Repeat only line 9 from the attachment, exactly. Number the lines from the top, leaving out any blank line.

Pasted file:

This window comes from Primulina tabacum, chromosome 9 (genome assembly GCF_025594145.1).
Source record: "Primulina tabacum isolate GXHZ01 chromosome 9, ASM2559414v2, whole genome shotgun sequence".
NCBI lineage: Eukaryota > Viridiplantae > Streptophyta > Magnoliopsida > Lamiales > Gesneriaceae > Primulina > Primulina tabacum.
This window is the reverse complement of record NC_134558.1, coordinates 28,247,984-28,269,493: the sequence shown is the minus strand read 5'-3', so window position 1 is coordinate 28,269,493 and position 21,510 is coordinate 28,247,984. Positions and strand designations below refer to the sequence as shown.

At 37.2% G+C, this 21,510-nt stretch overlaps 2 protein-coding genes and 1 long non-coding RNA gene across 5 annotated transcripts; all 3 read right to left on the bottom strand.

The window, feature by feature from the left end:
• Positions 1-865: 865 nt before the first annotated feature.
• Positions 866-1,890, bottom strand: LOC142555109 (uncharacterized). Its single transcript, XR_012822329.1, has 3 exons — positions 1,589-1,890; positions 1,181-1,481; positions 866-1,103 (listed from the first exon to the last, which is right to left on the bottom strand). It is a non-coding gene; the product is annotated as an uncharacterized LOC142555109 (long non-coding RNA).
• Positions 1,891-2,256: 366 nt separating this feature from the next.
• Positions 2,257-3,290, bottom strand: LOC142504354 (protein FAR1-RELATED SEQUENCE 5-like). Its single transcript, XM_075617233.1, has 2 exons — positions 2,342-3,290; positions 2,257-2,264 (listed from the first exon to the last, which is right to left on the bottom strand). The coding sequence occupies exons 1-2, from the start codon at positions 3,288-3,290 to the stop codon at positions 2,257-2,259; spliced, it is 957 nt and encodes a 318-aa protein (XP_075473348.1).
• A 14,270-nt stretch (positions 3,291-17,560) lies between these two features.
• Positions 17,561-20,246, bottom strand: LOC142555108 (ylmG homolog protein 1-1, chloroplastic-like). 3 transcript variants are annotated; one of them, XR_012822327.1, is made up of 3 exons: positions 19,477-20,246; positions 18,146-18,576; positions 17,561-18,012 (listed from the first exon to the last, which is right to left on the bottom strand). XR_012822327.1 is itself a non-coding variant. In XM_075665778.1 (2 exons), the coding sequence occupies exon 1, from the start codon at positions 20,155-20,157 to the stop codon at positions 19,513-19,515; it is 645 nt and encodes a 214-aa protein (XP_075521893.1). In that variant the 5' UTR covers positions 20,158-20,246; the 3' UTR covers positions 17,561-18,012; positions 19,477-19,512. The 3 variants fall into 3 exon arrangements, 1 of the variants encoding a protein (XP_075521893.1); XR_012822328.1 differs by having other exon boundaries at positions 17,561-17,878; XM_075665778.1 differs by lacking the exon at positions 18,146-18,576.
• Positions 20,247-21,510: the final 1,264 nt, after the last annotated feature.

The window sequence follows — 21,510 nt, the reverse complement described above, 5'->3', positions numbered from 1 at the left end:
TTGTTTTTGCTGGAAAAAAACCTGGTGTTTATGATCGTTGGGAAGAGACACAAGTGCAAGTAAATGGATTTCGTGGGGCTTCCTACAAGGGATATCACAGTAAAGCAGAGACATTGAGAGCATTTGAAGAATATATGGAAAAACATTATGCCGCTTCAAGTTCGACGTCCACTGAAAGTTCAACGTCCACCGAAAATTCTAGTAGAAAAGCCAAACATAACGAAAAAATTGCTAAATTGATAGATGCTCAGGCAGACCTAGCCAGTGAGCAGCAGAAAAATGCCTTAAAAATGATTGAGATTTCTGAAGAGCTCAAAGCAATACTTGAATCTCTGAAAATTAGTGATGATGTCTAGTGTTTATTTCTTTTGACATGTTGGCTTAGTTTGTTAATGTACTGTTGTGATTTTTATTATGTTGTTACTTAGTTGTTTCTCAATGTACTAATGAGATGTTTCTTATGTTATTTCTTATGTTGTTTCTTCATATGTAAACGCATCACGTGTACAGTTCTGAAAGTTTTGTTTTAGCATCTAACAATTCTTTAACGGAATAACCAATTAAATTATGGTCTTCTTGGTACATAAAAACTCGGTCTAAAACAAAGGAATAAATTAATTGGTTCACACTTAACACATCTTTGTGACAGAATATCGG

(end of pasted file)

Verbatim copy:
• Positions 1,891-2,256: 366 nt separating this feature from the next.